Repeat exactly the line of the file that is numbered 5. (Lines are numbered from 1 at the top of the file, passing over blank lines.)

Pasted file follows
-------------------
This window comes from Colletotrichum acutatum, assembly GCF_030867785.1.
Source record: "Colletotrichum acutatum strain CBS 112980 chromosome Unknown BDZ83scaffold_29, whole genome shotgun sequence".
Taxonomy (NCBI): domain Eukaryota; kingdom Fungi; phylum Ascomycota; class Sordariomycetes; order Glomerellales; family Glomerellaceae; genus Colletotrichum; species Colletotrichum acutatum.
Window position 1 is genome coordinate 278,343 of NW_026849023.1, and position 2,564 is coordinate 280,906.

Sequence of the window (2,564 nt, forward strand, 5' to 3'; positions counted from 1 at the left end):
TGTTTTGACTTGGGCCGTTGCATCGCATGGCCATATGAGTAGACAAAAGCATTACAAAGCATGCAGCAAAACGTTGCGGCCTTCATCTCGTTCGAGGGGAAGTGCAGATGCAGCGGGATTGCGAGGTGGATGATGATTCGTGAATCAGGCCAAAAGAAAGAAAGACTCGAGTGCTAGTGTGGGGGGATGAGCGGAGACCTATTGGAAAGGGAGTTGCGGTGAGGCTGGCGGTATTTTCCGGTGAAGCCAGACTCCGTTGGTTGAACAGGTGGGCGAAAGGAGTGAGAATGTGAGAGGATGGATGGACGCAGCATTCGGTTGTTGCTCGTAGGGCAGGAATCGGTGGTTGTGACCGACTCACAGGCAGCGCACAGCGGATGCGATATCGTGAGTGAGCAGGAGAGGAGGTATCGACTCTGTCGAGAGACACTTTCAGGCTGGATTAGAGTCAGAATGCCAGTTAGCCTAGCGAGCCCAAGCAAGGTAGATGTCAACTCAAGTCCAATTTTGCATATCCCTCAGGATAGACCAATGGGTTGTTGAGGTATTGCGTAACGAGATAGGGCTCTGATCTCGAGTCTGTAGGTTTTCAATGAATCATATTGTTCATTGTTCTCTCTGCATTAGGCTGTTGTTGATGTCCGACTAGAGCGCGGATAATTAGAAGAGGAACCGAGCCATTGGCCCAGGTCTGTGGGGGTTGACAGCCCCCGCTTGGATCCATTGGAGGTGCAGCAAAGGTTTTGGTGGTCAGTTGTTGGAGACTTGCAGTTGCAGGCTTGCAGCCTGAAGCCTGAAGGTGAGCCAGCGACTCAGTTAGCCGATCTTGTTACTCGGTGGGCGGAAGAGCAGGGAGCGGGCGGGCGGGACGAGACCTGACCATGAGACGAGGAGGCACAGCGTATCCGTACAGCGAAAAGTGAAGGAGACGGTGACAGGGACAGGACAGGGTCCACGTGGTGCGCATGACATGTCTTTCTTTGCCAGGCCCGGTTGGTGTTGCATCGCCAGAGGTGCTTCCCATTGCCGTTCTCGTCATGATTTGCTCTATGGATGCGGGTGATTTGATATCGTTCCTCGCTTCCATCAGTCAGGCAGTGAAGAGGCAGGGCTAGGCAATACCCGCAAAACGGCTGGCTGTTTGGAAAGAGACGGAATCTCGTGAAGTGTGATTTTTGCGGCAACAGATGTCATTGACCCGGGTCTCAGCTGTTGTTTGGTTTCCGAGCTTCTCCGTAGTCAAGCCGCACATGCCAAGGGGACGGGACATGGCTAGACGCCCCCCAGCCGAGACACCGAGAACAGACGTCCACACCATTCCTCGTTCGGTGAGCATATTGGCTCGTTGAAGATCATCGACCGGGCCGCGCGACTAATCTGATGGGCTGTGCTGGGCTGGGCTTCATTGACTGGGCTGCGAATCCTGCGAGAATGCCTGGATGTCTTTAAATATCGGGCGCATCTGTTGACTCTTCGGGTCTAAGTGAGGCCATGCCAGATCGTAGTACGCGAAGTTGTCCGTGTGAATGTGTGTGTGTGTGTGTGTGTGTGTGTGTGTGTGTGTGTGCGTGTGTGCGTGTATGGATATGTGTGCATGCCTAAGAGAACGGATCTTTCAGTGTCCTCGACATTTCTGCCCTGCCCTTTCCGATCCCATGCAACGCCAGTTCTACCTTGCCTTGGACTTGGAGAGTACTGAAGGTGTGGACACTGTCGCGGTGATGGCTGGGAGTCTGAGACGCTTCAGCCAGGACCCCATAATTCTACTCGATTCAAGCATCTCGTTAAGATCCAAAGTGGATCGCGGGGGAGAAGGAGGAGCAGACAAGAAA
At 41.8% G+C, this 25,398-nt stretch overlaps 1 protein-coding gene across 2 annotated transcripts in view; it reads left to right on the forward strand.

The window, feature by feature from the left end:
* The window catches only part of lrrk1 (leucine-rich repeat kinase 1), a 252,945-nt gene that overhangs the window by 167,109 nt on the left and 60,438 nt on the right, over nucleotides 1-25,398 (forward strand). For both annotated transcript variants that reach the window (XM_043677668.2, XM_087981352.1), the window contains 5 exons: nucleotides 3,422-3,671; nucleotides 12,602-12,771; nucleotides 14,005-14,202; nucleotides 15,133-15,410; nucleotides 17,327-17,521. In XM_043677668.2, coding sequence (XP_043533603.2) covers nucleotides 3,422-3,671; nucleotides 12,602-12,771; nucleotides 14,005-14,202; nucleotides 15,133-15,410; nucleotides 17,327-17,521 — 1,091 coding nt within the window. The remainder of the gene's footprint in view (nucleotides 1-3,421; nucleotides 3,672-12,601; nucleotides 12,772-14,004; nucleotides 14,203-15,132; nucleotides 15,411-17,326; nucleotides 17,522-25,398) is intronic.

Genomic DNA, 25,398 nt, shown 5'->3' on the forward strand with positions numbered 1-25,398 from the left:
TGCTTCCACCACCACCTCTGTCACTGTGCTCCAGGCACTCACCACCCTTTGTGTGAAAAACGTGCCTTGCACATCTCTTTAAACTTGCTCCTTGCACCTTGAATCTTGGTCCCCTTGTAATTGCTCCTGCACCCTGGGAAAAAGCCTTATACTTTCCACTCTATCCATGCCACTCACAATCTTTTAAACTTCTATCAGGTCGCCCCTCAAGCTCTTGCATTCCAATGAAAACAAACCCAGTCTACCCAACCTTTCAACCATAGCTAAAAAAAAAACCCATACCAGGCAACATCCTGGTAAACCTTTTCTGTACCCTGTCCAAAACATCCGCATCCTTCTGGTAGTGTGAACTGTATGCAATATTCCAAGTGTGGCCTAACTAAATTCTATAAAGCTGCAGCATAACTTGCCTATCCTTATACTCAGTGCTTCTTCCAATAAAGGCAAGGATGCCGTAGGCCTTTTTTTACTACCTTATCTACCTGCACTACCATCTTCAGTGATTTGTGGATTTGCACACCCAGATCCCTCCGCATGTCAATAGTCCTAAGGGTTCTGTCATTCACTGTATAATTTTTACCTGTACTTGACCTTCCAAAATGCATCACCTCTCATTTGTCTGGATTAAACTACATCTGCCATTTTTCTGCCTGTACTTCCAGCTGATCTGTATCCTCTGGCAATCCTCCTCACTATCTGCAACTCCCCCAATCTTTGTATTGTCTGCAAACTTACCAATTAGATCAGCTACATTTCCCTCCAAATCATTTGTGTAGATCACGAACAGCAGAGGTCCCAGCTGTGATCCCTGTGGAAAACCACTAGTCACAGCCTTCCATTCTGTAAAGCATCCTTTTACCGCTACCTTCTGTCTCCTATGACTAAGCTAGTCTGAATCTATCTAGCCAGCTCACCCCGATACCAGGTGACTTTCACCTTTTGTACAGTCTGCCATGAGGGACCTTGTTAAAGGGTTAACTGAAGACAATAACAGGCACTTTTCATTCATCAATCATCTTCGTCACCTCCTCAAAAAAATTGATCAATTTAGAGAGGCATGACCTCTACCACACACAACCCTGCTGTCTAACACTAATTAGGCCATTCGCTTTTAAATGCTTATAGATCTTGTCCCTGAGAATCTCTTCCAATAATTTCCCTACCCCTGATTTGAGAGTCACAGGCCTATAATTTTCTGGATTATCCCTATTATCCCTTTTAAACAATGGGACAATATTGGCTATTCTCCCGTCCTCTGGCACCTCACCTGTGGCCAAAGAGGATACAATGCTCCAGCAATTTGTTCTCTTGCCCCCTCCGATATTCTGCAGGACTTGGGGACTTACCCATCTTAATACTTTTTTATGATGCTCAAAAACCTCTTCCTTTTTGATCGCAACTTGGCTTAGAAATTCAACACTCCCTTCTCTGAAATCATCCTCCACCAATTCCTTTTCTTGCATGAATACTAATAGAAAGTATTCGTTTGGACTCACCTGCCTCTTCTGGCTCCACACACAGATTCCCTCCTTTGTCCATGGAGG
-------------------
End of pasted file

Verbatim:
Sequence of the window (2,564 nt, forward strand, 5' to 3'; positions counted from 1 at the left end):